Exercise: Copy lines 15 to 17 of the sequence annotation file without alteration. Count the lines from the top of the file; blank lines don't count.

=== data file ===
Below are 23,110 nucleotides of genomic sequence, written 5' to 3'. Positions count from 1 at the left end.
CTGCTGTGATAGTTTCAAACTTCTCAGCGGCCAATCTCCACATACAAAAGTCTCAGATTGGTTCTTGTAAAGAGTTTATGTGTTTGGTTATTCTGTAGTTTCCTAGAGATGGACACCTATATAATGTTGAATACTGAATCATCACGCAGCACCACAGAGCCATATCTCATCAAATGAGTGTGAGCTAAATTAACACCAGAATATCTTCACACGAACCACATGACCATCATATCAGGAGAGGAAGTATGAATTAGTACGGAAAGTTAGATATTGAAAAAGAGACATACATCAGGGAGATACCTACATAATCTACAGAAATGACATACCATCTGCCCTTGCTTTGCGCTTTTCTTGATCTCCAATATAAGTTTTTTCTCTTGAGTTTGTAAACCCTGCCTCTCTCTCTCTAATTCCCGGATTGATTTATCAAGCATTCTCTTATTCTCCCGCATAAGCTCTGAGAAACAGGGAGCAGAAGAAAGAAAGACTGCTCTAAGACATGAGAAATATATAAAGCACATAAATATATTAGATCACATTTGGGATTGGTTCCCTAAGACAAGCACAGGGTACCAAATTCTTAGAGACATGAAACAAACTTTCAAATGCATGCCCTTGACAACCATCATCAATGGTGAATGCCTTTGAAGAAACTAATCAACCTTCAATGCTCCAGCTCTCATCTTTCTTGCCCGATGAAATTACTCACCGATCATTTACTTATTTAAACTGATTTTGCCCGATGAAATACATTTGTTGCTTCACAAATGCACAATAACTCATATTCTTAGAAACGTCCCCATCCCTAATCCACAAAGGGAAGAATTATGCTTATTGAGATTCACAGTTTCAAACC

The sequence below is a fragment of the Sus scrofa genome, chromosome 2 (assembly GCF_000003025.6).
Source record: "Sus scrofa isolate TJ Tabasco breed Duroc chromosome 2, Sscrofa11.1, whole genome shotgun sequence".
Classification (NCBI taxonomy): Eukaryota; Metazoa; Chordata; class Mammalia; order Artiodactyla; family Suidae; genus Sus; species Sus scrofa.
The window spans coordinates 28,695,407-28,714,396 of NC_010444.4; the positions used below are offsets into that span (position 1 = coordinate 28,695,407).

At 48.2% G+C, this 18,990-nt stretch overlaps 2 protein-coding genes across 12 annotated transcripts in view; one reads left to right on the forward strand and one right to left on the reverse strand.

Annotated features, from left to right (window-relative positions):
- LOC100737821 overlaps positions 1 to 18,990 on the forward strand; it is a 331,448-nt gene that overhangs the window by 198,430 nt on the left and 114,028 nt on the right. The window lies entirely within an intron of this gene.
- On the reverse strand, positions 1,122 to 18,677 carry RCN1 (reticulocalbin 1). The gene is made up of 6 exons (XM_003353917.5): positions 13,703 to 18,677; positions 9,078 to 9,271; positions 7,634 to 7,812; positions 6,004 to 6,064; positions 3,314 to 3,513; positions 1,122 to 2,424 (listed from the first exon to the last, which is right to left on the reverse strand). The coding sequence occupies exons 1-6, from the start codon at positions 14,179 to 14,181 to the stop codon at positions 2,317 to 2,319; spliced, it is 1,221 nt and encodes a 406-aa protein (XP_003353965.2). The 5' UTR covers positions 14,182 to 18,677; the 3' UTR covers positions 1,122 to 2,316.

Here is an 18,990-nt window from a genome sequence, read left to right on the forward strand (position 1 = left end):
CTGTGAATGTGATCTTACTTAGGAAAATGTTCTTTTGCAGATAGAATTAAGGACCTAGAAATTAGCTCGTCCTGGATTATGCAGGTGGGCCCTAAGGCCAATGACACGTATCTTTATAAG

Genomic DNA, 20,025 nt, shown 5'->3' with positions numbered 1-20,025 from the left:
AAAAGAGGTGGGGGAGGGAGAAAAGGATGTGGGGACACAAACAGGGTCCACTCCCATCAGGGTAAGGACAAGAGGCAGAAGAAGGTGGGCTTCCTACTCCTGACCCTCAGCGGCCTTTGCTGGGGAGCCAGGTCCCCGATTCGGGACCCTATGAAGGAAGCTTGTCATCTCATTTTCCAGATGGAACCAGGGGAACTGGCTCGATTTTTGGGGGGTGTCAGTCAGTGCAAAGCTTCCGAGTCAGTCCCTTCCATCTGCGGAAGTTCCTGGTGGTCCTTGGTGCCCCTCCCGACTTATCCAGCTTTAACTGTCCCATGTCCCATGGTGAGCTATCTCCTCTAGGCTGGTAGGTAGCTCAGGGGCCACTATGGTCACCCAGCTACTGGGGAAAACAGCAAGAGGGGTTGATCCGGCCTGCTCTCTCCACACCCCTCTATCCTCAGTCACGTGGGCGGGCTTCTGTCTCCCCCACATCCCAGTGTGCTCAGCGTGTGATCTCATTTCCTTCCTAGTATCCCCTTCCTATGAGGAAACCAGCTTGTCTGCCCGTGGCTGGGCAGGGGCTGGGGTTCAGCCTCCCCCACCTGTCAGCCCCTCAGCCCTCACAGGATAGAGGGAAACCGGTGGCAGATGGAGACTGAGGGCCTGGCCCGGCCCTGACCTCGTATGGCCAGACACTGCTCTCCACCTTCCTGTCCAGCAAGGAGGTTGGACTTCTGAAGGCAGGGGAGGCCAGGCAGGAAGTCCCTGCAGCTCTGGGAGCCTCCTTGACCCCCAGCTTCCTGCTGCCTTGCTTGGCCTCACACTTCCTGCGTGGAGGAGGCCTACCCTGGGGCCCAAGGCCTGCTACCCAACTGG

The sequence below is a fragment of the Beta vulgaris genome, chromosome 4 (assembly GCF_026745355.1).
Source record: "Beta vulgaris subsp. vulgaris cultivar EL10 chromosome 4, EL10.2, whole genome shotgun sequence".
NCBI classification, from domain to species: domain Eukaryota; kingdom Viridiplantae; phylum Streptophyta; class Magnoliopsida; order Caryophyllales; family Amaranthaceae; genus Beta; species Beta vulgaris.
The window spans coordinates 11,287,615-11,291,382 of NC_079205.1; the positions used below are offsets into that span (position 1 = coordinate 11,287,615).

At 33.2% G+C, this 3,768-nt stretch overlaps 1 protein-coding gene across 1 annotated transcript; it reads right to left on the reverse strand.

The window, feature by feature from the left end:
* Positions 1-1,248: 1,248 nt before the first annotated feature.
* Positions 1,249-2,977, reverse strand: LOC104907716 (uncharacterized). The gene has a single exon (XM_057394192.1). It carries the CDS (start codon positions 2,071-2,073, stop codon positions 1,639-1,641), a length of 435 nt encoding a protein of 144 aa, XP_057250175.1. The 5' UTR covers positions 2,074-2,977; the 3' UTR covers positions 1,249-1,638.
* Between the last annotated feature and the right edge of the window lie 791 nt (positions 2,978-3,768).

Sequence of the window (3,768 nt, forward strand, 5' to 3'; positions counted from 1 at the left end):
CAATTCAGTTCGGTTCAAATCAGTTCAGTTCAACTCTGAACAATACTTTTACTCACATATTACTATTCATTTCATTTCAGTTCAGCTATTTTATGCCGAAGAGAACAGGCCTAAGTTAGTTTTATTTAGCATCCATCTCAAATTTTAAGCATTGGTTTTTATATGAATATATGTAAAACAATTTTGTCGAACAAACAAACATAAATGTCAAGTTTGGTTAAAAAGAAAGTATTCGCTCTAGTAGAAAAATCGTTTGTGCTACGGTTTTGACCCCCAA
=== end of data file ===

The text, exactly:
The sequence below is a fragment of the Beta vulgaris genome, chromosome 4 (assembly GCF_026745355.1).
Source record: "Beta vulgaris subsp. vulgaris cultivar EL10 chromosome 4, EL10.2, whole genome shotgun sequence".
NCBI classification, from domain to species: domain Eukaryota; kingdom Viridiplantae; phylum Streptophyta; class Magnoliopsida; order Caryophyllales; family Amaranthaceae; genus Beta; species Beta vulgaris.